Tuesday, November 29, 2011

Dog Sleds, Igloos and Books

I have a secret.  I hate to admit it, as a book junkie it's rather shameful, but here it is.  There are books that I have owned for years that I have never read.  Books as in plural - yes, I'm trying to catch up.  But there was a time when my collecting capabilities exceeded my reading speed.  Not that I was ever a slow reader - let's just say my fingertips had glue when it came to books.  I collected - admired - shelved and forgot to read.  Because, like a kid with too many toys, there was always that latest book.  Now, as a writer I'm hanging my head at that admission.

So this week I was going through shelves, pulling out books and dividing up keepers from those that aren't keepers and need to find new homes and new readers.  And I am discovering books that I have always meant to read but never have. 
Not exactly the Artic - A prairie winter.

Nunaga was one of those books.  I'm embarrassed to say I've had it for longer than I've had the current house.  Which, let me tell you is many years.  I never cracked the cover of the book.  So I picked it up and opened its well-worn cover and was pleasantly surprised.  It's the true life account of a young man's career move to the Canadian Artic in the 1950's.  There are great places in this book where you get a look at life as it was - at the Artic when the Inuit still built igloos and dogsleds were still the primary mode of transport, at a point when everything was on the brink of change - and it's fascinating.

But it gets even more so when I mention to my mother that I'm finally reading the book she passed on to me to read with the assurance I could keep it.  She then tells me that the book has an unusual connection.  The book arrived in my mother's hands because a friend of my grandmother's was related to the author.  Now only an author could be excited by the unique route a book may take to get into the hands of a reader.  Even years after publication - it's still fascinating stuff, really.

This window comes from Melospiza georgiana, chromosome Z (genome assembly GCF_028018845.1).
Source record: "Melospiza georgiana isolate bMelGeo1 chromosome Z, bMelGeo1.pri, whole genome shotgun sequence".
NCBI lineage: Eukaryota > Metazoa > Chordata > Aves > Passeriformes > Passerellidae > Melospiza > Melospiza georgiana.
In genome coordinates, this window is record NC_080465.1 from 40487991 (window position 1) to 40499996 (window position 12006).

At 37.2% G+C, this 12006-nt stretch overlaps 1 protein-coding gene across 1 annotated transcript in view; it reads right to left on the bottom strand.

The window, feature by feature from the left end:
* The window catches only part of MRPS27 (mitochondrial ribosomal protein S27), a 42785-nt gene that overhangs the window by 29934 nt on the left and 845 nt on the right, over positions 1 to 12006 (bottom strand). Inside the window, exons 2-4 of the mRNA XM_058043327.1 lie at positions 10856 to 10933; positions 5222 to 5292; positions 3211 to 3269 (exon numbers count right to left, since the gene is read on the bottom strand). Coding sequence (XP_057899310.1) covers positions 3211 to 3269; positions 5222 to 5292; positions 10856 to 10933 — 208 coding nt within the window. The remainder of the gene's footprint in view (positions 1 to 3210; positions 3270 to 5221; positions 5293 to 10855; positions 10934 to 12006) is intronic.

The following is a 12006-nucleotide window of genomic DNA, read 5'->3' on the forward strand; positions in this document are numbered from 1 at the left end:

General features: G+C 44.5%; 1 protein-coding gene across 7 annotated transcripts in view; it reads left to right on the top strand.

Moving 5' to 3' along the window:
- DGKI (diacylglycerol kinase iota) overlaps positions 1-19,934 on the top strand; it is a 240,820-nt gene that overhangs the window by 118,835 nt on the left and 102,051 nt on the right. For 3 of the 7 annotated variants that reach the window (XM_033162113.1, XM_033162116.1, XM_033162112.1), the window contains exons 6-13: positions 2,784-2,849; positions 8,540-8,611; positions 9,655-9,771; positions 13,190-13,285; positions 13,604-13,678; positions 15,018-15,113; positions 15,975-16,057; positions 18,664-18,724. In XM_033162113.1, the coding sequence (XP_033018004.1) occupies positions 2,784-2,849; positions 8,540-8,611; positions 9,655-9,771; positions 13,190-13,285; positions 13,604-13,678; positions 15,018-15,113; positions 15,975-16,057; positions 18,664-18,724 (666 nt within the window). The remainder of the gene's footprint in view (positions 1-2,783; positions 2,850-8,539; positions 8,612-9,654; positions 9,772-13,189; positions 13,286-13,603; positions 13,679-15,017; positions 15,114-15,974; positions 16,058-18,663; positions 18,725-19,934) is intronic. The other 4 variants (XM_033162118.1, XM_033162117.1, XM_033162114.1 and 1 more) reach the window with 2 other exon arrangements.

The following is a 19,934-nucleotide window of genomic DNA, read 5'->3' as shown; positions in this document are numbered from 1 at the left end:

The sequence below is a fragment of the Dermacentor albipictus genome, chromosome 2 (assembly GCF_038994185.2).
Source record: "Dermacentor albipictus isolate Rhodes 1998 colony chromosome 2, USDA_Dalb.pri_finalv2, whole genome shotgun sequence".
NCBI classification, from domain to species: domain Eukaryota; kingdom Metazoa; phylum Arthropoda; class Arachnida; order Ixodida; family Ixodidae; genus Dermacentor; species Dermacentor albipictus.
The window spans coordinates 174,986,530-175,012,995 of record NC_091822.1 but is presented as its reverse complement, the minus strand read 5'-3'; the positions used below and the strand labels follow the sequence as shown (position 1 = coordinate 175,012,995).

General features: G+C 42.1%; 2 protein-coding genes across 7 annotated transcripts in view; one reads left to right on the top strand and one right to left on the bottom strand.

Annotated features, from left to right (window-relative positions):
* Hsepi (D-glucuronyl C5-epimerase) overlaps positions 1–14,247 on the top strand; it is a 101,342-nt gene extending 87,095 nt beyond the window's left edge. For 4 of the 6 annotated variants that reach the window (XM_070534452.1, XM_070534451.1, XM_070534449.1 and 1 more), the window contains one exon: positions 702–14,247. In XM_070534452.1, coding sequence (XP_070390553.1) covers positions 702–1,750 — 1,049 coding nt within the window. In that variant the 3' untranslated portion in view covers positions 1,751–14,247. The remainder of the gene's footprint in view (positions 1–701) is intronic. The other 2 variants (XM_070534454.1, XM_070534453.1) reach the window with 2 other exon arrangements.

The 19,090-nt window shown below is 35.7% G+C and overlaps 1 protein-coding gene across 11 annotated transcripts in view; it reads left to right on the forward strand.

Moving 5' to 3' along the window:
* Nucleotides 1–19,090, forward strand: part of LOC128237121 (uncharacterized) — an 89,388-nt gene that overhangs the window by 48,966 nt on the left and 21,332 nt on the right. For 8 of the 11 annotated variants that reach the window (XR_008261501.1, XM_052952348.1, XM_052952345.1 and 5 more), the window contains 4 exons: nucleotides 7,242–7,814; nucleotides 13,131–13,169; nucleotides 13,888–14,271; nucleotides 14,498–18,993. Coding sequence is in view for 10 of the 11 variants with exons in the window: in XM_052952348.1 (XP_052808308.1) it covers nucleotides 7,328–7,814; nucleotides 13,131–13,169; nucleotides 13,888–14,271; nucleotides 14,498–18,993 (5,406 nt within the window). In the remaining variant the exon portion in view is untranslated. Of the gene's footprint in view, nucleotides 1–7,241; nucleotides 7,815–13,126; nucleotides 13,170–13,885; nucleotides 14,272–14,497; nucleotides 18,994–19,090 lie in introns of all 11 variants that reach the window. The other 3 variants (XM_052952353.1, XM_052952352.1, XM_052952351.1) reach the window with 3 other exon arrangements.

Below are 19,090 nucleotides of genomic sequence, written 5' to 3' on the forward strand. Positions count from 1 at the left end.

But back to the path of how this particular book made it's journey through the hands of one of the most unique individuals I have ever met to finally find its way to my bookshelf.  It originally belonged to a market gardener in the Qu'Appelle Valley.  He was a Scottish immigrant, a widower who had befriended my grandmother and visited her often.  I remembered that I loved his laid back easy style but I also remember my grandmother bemoaning the fact that he was really not the man of her dreams.  In fact sometimes I think she preferred not to have him sitting on her couch for fear he might get it dirty.

But what can you expect from a literally "down to earth" long-ago widowed market gardener who has been living alone on a prime piece of land in cottage country without a single modern amenity including water.  Water - well, he pumped the water from the lake.  What he used for washing, you know as a child I never thought about it and I never asked.  I know he had electricity but no television.  And I remember his furniture was that old-fashioned, over-stuffed, stiff cushioned variety with intricately carved but well worn wooden arms - from generations ago. But all that is a sidebar to the stories he would tell.  And he topped it all off with his stories of "coming over" as he called immigration.   I remember he ran that market garden until well into his nineties.

With that one book, I expected a journey into the past, and another culture - never did I expect to touch the edges of my childhood.   Any unexpected moments in your day?



Anonymous said...

I suggest adding a facebook like button for the blog!

Lisa McManus Lange said...

Ryshia, what a neat, neat story about how that book came into your hands....Thank you for sharing that - I was just so intrigued! Lisa McManus Lange

Ryshia Kennie said...

Thanks for the tip - Anonymous.

Lisa - I found it intriguing too and it made me consider the untold journey of other books. Who knows what background stories are lurking on our bookshelves.